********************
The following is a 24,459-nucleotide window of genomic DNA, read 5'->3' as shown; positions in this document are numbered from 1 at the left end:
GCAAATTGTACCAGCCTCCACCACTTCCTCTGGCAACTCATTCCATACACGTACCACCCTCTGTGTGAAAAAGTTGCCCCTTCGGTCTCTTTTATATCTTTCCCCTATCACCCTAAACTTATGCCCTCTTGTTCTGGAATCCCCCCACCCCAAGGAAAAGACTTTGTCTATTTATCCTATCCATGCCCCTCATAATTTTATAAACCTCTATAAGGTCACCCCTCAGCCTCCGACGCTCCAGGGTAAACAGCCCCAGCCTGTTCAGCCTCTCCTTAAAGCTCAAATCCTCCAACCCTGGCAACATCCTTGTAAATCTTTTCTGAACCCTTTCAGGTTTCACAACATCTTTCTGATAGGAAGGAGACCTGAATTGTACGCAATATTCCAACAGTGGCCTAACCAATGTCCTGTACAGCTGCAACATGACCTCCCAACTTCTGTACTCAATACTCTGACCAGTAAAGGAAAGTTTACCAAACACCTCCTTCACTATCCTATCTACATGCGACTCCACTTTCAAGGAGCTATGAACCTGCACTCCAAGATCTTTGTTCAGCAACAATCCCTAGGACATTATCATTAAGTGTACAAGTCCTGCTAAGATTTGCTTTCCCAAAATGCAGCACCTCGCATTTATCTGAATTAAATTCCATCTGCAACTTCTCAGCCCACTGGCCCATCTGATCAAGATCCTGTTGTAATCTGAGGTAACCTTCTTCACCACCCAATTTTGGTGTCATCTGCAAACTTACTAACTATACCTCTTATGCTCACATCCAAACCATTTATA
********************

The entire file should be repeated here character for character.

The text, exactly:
The following is a 24,459-nucleotide window of genomic DNA, read 5'->3' as shown; positions in this document are numbered from 1 at the left end:
GCAAATTGTACCAGCCTCCACCACTTCCTCTGGCAACTCATTCCATACACGTACCACCCTCTGTGTGAAAAAGTTGCCCCTTCGGTCTCTTTTATATCTTTCCCCTATCACCCTAAACTTATGCCCTCTTGTTCTGGAATCCCCCCACCCCAAGGAAAAGACTTTGTCTATTTATCCTATCCATGCCCCTCATAATTTTATAAACCTCTATAAGGTCACCCCTCAGCCTCCGACGCTCCAGGGTAAACAGCCCCAGCCTGTTCAGCCTCTCCTTAAAGCTCAAATCCTCCAACCCTGGCAACATCCTTGTAAATCTTTTCTGAACCCTTTCAGGTTTCACAACATCTTTCTGATAGGAAGGAGACCTGAATTGTACGCAATATTCCAACAGTGGCCTAACCAATGTCCTGTACAGCTGCAACATGACCTCCCAACTTCTGTACTCAATACTCTGACCAGTAAAGGAAAGTTTACCAAACACCTCCTTCACTATCCTATCTACATGCGACTCCACTTTCAAGGAGCTATGAACCTGCACTCCAAGATCTTTGTTCAGCAACAATCCCTAGGACATTATCATTAAGTGTACAAGTCCTGCTAAGATTTGCTTTCCCAAAATGCAGCACCTCGCATTTATCTGAATTAAATTCCATCTGCAACTTCTCAGCCCACTGGCCCATCTGATCAAGATCCTGTTGTAATCTGAGGTAACCTTCTTCACCACCCAATTTTGGTGTCATCTGCAAACTTACTAACTATACCTCTTATGCTCACATCCAAACCATTTATA